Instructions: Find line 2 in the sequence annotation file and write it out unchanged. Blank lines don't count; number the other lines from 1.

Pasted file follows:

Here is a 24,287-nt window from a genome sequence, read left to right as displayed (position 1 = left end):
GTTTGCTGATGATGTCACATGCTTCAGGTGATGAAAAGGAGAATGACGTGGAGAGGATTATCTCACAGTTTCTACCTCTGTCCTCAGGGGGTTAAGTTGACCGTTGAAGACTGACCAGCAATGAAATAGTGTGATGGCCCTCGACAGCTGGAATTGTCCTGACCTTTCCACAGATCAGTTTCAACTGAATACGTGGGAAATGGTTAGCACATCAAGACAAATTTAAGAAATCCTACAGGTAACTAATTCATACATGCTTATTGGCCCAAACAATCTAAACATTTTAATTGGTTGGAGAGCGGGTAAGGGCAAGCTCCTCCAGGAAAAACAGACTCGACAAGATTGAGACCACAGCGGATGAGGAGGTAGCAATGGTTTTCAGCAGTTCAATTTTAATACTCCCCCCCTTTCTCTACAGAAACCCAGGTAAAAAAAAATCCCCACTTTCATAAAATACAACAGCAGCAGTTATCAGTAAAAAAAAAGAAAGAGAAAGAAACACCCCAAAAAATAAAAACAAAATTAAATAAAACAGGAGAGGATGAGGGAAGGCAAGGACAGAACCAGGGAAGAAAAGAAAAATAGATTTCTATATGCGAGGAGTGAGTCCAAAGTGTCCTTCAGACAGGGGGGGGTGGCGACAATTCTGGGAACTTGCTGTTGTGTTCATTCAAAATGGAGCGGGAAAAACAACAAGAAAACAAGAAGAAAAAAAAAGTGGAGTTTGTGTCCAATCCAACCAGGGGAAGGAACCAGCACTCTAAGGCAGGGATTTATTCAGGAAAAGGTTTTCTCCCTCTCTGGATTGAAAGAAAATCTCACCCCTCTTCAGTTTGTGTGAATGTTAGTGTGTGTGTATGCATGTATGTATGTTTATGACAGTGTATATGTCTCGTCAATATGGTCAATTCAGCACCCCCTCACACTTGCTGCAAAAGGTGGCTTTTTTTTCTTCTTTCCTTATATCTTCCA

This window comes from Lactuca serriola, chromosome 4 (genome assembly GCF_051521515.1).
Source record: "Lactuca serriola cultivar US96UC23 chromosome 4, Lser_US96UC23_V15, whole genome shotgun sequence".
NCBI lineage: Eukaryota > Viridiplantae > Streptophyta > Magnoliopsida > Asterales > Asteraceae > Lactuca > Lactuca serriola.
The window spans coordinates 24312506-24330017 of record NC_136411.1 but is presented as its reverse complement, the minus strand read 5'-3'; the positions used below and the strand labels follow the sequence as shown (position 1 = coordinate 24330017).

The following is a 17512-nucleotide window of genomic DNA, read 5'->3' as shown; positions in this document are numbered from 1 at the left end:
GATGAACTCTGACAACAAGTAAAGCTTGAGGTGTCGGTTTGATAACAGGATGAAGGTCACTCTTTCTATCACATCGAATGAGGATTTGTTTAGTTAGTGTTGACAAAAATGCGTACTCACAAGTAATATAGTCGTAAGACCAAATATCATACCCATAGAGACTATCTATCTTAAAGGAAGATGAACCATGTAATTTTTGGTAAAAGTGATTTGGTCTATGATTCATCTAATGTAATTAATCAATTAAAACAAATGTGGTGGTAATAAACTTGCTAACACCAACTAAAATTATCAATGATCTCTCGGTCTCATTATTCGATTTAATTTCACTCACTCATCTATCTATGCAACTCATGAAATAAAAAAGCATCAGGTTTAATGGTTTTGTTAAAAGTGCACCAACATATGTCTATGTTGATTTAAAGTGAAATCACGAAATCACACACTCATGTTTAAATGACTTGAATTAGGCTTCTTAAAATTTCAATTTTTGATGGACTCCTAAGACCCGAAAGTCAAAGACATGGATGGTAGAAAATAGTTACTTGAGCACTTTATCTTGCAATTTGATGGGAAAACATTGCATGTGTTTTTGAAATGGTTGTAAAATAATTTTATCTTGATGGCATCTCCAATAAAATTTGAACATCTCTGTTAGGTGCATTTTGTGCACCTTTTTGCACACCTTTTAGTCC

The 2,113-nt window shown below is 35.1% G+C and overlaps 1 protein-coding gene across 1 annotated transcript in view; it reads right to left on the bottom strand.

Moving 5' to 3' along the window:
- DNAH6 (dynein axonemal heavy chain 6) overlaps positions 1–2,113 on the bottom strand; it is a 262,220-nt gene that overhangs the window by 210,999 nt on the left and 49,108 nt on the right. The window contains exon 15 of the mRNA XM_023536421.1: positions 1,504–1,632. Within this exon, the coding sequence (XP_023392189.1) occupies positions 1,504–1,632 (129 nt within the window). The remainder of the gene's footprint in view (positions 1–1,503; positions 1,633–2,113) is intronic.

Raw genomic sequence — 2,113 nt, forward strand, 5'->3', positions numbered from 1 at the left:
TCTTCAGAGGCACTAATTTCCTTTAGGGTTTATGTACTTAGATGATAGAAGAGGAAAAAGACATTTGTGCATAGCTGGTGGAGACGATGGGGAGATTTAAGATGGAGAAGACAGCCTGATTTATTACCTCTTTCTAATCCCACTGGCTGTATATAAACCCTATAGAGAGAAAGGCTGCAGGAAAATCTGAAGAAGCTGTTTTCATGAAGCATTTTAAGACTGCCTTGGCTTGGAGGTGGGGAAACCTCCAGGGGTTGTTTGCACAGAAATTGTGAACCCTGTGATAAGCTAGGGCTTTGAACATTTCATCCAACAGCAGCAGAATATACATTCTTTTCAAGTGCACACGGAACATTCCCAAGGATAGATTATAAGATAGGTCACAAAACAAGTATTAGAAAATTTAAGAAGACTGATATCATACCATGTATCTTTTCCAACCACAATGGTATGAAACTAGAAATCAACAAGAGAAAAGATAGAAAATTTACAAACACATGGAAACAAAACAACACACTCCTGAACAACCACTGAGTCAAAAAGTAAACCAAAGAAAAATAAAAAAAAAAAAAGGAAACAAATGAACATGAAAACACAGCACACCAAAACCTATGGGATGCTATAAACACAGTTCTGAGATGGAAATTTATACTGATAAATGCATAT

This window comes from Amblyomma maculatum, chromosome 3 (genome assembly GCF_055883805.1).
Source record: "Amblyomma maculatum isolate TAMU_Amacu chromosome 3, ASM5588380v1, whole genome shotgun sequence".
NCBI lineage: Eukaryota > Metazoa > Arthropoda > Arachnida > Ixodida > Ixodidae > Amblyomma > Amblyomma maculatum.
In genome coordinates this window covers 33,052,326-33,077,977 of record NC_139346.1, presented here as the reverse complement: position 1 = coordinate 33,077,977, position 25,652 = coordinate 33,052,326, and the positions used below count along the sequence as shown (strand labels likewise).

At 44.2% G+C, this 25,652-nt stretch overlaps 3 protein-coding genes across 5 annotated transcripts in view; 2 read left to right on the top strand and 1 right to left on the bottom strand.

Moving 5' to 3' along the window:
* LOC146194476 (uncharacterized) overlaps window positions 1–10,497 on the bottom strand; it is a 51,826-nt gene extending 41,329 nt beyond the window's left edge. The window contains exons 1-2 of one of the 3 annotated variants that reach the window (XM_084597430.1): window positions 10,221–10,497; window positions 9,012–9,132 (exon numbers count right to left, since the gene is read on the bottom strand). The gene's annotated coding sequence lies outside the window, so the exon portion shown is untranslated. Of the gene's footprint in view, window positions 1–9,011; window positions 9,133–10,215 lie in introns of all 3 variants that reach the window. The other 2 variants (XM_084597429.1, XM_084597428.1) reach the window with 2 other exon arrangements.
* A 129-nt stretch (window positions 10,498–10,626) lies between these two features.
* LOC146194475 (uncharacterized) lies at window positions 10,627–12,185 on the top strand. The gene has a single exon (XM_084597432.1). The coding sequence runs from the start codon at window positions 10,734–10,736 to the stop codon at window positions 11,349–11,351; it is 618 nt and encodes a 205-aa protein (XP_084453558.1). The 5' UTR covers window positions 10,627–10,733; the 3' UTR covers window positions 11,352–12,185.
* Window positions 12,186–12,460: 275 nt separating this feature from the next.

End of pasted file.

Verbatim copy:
GTTTGCTGATGATGTCACATGCTTCAGGTGATGAAAAGGAGAATGACGTGGAGAGGATTATCTCACAGTTTCTACCTCTGTCCTCAGGGGGTTAAGTTGACCGTTGAAGACTGACCAGCAATGAAATAGTGTGATGGCCCTCGACAGCTGGAATTGTCCTGACCTTTCCACAGATCAGTTTCAACTGAATACGTGGGAAATGGTTAGCACATCAAGACAAATTTAAGAAATCCTACAGGTAACTAATTCATACATGCTTATTGGCCCAAACAATCTAAACATTTTAATTGGTTGGAGAGCGGGTAAGGGCAAGCTCCTCCAGGAAAAACAGACTCGACAAGATTGAGACCACAGCGGATGAGGAGGTAGCAATGGTTTTCAGCAGTTCAATTTTAATACTCCCCCCCTTTCTCTACAGAAACCCAGGTAAAAAAAAATCCCCACTTTCATAAAATACAACAGCAGCAGTTATCAGTAAAAAAAAAGAAAGAGAAAGAAACACCCCAAAAAATAAAAACAAAATTAAATAAAACAGGAGAGGATGAGGGAAGGCAAGGACAGAACCAGGGAAGAAAAGAAAAATAGATTTCTATATGCGAGGAGTGAGTCCAAAGTGTCCTTCAGACAGGGGGGGGTGGCGACAATTCTGGGAACTTGCTGTTGTGTTCATTCAAAATGGAGCGGGAAAAACAACAAGAAAACAAGAAGAAAAAAAAAGTGGAGTTTGTGTCCAATCCAACCAGGGGAAGGAACCAGCACTCTAAGGCAGGGATTTATTCAGGAAAAGGTTTTCTCCCTCTCTGGATTGAAAGAAAATCTCACCCCTCTTCAGTTTGTGTGAATGTTAGTGTGTGTGTATGCATGTATGTATGTTTATGACAGTGTATATGTCTCGTCAATATGGTCAATTCAGCACCCCCTCACACTTGCTGCAAAAGGTGGCTTTTTTTTCTTCTTTCCTTATATCTTCCA